As the public health emergency posed by the coronavirus spread across the country, Ohio quietly marked the anniversary of a different kind of crisis that also underscored the need for swift action.
March 7, 2018 was the day that operators finally managed to cap an out-of-control gas well in the small town of Powhatan Point. The pollution released during this three-week blowout set the US record for the single largest known methane release, making it an unprecedented climate disaster.
Earthworks and the Ohio Environmental Council recognized the anniversary with a live press conference that called for urgently-needed federal and state controls on the methane pollution that Ohio’s oil and gas industry continues to release every day.
You can read remarks from Earthworks’ Leann Leiter who recounts her first-hand experience of the 2018 well blowout disaster, or listen to the entire press event here:
Just over two years ago, I stood on a hill in Powhatan Point watching a disaster unfold as an out-of-control gas well erupted in an unrelenting, massive geyser of liquids and gases. The gas well — owned by XTO, a subsidiary of ExxonMobil — exploded on February 15, 2018 and continued leaking pollution into the air for nearly three weeks. Residents up to a mile and a half away could see the initial explosion, which caused the evacuation of 36 homes and about 100 people. Guided by a local resident and using Earthworks’ specialized optical gas imaging camera — a tool that lets us see normally invisible air pollution — we documented that the emissions from the broken wellhead extended hundreds of feet higher than what the naked eye could see, and traveled miles beyond the site and along adjacent ridges.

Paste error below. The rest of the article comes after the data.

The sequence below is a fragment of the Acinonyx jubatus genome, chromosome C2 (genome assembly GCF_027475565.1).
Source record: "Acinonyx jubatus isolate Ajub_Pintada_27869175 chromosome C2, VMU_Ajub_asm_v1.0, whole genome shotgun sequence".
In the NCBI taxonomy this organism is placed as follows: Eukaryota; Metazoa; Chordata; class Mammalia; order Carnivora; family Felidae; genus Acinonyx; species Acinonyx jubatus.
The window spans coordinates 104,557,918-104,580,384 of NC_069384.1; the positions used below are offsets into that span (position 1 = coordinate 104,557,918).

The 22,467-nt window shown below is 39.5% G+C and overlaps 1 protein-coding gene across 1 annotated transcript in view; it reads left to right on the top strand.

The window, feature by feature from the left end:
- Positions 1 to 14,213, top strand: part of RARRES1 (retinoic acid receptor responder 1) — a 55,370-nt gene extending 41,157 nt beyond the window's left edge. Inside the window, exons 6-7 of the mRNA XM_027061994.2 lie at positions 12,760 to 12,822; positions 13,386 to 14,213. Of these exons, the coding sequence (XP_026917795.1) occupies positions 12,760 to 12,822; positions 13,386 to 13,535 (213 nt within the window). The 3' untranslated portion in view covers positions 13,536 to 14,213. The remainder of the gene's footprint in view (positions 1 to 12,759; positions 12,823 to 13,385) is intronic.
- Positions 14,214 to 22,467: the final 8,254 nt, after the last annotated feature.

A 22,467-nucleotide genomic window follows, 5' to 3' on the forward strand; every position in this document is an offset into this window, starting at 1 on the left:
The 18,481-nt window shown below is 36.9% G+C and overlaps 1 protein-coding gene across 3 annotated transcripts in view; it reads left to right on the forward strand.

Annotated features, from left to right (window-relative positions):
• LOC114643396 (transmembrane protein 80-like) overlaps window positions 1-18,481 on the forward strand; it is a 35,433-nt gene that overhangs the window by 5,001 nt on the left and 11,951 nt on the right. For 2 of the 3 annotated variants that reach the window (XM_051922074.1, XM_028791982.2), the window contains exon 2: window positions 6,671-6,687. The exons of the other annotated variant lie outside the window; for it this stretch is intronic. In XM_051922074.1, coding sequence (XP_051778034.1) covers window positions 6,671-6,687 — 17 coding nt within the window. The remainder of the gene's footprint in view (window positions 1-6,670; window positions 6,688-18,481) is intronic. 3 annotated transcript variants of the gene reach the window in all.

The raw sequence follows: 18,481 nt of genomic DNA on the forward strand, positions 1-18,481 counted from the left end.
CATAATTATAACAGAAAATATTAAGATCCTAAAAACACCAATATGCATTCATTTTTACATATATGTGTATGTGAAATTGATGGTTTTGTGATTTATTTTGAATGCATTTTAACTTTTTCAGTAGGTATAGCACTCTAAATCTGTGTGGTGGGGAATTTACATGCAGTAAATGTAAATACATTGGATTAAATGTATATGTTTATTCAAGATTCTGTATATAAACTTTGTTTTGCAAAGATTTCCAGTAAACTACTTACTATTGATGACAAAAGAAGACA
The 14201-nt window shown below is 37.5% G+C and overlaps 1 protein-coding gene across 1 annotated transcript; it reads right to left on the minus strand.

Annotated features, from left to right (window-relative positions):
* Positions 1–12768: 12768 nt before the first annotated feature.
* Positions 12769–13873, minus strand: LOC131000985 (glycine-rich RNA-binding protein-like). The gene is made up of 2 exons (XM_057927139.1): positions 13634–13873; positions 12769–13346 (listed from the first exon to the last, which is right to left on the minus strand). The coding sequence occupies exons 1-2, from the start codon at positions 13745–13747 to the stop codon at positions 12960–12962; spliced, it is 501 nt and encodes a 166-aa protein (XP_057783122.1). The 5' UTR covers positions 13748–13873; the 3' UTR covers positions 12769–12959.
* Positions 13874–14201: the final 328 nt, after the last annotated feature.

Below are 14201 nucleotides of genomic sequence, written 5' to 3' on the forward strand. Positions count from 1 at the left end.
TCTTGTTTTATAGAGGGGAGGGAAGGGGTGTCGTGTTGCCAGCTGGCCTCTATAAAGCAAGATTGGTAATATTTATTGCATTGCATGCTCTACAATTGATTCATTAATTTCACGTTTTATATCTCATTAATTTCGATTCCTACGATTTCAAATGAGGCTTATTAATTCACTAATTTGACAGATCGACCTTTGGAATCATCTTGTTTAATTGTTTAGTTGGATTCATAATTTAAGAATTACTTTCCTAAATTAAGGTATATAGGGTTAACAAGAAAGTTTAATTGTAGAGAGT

Having also documented the infamous Aliso Canyon methane disaster two years prior in California, we suspected the severity of what was happening before us. Methane — the primary component of natural gas — is an incredibly powerful greenhouse gas, 86 times more damaging to the climate than carbon dioxide. Only later did we learn that we had witnessed a climate disaster twice as extreme as the historic Aliso Canyon gas storage leak in California, making Powhatan the single largest recorded methane pollution release in US history.
More than a year after XTO capped their well, satellite researchers in the Netherlands calculated the magnitude of this single climate disaster. But the truth is, Ohio’s gas industry was contributing to the climate crisis before and continues to contribute to that disaster every single day. The state has hundreds of thousands of oil and gas facilities and continues to permit new ones. Even more alarming, the petrochemical industry has targeted the Ohio River Valley for a proposed industrial corridor of factories like “ethane crackers,” the first of which is already under construction north of Pittsburgh. This type of development, and the constant drilling required to feed the new facilities, will worsen air quality, risk the health of Ohioans, and make climate change worse. The next facility on tap would be in Belmont, Ohio — mere miles from the Powhatan Point explosion — and has already acquired numerous permits and begun site preparations.
Ohio has no state-level rules in place to control oil and gas methane pollution, and laudable initial efforts by the Ohio EPA that began in 2018 appear to be at a stand-still. This gap in regulations make federal rules especially critical in the fight to reduce methane pollution from any new oil & gas sources the state continues to approve.
State and federal regulations are essential to reducing the harm already being done, but are not the solution to the climate crisis nor an assurance against terrifying disasters like large-scale blowouts. Ohio, like its oil and gas producing neighbors, must take decisive action to transition away from fossil fuel extraction and toward an energy economy that provides good, long-term jobs, while protecting human health and a liveable climate.
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